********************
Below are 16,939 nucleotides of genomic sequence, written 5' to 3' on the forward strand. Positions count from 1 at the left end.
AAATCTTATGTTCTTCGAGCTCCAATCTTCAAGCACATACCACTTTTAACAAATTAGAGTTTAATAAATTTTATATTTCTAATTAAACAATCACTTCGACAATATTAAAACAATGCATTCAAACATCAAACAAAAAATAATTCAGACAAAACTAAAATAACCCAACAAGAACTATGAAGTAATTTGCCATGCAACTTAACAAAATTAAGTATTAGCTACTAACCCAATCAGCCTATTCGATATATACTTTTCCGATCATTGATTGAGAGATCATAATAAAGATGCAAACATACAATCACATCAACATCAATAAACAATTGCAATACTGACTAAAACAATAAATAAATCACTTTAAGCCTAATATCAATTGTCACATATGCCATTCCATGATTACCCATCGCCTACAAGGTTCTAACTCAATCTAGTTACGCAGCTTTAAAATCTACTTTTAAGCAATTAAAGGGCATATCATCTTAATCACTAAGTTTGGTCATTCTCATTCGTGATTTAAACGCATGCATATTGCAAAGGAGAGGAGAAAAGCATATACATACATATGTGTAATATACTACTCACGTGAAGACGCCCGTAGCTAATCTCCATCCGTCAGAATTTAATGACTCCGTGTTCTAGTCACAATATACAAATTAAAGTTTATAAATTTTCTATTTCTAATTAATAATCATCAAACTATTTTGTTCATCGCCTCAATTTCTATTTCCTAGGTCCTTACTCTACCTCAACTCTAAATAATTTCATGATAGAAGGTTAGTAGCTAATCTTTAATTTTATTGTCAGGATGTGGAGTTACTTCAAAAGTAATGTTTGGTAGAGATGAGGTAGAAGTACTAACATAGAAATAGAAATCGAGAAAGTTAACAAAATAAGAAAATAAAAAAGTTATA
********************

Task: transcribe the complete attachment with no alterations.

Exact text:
Below are 16,939 nucleotides of genomic sequence, written 5' to 3' on the forward strand. Positions count from 1 at the left end.
AAATCTTATGTTCTTCGAGCTCCAATCTTCAAGCACATACCACTTTTAACAAATTAGAGTTTAATAAATTTTATATTTCTAATTAAACAATCACTTCGACAATATTAAAACAATGCATTCAAACATCAAACAAAAAATAATTCAGACAAAACTAAAATAACCCAACAAGAACTATGAAGTAATTTGCCATGCAACTTAACAAAATTAAGTATTAGCTACTAACCCAATCAGCCTATTCGATATATACTTTTCCGATCATTGATTGAGAGATCATAATAAAGATGCAAACATACAATCACATCAACATCAATAAACAATTGCAATACTGACTAAAACAATAAATAAATCACTTTAAGCCTAATATCAATTGTCACATATGCCATTCCATGATTACCCATCGCCTACAAGGTTCTAACTCAATCTAGTTACGCAGCTTTAAAATCTACTTTTAAGCAATTAAAGGGCATATCATCTTAATCACTAAGTTTGGTCATTCTCATTCGTGATTTAAACGCATGCATATTGCAAAGGAGAGGAGAAAAGCATATACATACATATGTGTAATATACTACTCACGTGAAGACGCCCGTAGCTAATCTCCATCCGTCAGAATTTAATGACTCCGTGTTCTAGTCACAATATACAAATTAAAGTTTATAAATTTTCTATTTCTAATTAATAATCATCAAACTATTTTGTTCATCGCCTCAATTTCTATTTCCTAGGTCCTTACTCTACCTCAACTCTAAATAATTTCATGATAGAAGGTTAGTAGCTAATCTTTAATTTTATTGTCAGGATGTGGAGTTACTTCAAAAGTAATGTTTGGTAGAGATGAGGTAGAAGTACTAACATAGAAATAGAAATCGAGAAAGTTAACAAAATAAGAAAATAAAAAAGTTATA